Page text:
For Some Chinese Tourists, Bad Behavior Begins at Home
Chinese tourists traveling abroad, numbering around 100 million last year, are increasingly becoming known for their rude or insensitive behavior, a reputation that Vice Premier Wang Yang once described as having “damaged the image of the Chinese people.”
Of 2,200 residents of Chiang Mai, Thailand, who were polled by the city’s university, over 80 percent were highly displeased by the behavior of Chinese tourists. Common sources of complaint—spitting, talking loudly, cutting lines, and even urinating and defecating in public, sometimes sacred, places.
Several years ago, a teenage schoolboy from Nanjing etched his name, Ding Jinhao, into a 3,500-year-old piece of Egyptian art on display in a temple on the banks of the Nile River. In 2013, he was widely shamed by Chinese netizens and his parents apologized to the Egyptian people.
The habits that spark outrage from embarassed Chinese netizens and foreign observers alike are not limited to foreign travel—the Chinese start by disgracing their own tourist locales.
Embarrassment Starts in China
Though Chinese authorities are now showing increasing concern over such trends, a few decades ago, in the 1960s and 1970s, young Chinese were encouraged by the communist regime under Chairman Mao to actively oppose the so-called Four Olds, among which was included Old Culture.
Individuals were encouraged to act coarsely and violently lest they face criticism. The abandonment of the traditional morality for which pre-revolutionary China was known, including modesty and propriety, is widely believed to have contributed to today’s dearth of civility.
At the temple of Marquis Wu in Chengdu, southwest China, the words “Lu Peiguo was here on April 30, 2015” were found carved on an ancient stele, according to the West China City Newspaper. The incident, not the first of its sort, resulted in an uproar on Chinese social media sites and tightening of the temple’s security, but “Lu Peiguo” has yet to be found.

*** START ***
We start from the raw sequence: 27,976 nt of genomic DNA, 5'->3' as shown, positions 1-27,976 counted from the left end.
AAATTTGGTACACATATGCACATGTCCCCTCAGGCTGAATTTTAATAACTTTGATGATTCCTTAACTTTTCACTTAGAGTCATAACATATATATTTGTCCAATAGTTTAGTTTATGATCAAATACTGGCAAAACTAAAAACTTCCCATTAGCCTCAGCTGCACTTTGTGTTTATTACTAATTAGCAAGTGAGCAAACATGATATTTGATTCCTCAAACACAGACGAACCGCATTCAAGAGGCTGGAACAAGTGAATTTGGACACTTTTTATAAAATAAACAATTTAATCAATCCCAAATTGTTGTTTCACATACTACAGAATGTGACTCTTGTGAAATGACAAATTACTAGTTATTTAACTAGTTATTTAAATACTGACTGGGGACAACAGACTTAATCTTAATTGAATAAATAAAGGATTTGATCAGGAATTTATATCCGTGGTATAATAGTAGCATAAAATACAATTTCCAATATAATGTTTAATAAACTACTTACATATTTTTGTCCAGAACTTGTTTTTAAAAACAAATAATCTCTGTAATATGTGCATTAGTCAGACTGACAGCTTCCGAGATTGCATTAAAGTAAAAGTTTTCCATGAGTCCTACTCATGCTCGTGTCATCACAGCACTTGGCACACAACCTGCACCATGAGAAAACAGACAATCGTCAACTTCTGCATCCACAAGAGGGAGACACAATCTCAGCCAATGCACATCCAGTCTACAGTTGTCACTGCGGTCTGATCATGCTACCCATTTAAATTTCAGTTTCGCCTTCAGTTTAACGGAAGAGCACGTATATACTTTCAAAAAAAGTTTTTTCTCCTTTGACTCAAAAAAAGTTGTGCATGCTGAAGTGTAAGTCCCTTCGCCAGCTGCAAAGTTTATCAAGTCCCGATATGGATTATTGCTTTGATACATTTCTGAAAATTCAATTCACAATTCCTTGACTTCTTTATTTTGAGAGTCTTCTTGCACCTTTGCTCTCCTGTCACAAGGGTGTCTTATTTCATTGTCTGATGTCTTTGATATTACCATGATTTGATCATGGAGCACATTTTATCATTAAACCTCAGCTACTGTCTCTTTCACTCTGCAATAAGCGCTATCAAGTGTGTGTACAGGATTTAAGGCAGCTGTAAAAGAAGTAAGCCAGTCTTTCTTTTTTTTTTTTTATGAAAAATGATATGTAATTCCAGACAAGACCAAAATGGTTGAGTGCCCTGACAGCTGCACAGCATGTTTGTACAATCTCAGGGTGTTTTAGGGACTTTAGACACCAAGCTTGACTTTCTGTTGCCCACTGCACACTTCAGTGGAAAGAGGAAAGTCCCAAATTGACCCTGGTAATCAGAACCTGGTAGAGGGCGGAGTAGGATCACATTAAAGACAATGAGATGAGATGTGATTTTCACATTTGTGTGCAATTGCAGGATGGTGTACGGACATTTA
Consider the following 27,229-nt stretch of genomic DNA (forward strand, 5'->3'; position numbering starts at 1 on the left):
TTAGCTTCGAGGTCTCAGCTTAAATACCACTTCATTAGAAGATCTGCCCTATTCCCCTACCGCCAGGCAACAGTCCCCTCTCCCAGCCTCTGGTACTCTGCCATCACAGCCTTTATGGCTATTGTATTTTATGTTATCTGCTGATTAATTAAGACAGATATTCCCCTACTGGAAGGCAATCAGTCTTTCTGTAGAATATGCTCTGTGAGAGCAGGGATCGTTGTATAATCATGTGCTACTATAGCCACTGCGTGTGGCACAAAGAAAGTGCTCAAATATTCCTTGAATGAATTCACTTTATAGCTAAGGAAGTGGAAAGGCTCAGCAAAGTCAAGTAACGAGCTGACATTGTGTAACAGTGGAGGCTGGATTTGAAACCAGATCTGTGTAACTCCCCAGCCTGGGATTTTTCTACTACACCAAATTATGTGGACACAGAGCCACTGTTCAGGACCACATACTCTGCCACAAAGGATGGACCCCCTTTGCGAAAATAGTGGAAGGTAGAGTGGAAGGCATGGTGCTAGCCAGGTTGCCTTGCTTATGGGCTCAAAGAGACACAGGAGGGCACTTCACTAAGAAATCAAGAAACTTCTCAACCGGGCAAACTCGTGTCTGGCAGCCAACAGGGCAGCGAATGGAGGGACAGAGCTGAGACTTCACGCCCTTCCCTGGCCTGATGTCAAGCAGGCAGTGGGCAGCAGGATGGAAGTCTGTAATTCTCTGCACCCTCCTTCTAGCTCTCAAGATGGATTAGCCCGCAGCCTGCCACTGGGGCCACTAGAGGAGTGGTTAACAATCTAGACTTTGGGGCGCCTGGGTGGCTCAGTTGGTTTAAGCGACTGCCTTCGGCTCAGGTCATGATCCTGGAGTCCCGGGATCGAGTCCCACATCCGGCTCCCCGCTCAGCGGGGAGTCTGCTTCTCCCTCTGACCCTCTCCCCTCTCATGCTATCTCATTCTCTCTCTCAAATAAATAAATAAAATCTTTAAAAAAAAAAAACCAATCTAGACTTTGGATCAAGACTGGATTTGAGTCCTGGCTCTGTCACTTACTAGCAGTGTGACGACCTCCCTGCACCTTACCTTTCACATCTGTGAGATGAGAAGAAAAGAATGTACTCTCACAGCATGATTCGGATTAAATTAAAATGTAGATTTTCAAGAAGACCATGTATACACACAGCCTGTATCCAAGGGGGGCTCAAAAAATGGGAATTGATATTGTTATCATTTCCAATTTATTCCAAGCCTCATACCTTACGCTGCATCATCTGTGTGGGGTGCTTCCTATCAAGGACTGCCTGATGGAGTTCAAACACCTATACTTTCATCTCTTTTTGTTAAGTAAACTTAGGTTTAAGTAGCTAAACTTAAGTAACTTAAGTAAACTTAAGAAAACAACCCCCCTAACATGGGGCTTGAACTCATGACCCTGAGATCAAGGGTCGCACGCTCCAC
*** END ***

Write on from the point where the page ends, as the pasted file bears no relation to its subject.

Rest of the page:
Flora and fauna are also frequent victims of abuse. Visitors to Shanghai Chenshan Botanical Garden carved their names into the leaves of precious plants, the Shanghai Morning Post reported on May 12. Some 40 aloe and agave specimens, with thick, sturdy leaves, were vandalized in this way using keys and pocket knives. Staff have reported a recent increase in such behavior, and fear that it is becoming more popular.
In mid-April, a new museum of natural history was opened in Shanghai to an initial audience of tens of thousands, with 45,000 visiting during the May 1 Labor Day weekend. Within three weeks of opening, a number of starfish on display in petting zoos had died as a result of visitors removing them from their pools to use for photos, despite rules to the contrary.
Chinese authorities recently began recording incidents of bad tourist behavior and adding them to a public “blacklist” to warn the general public.
The first of these lists, published on May 7, singles out three cases—threats made to a Thai flight attendant, the unauthorized opening of an emergency door on a flight from Kunming to Beijing, and ironically, the case of a Chinese tourist sitting atop statues in Shaanxi Province depicting communist heroes.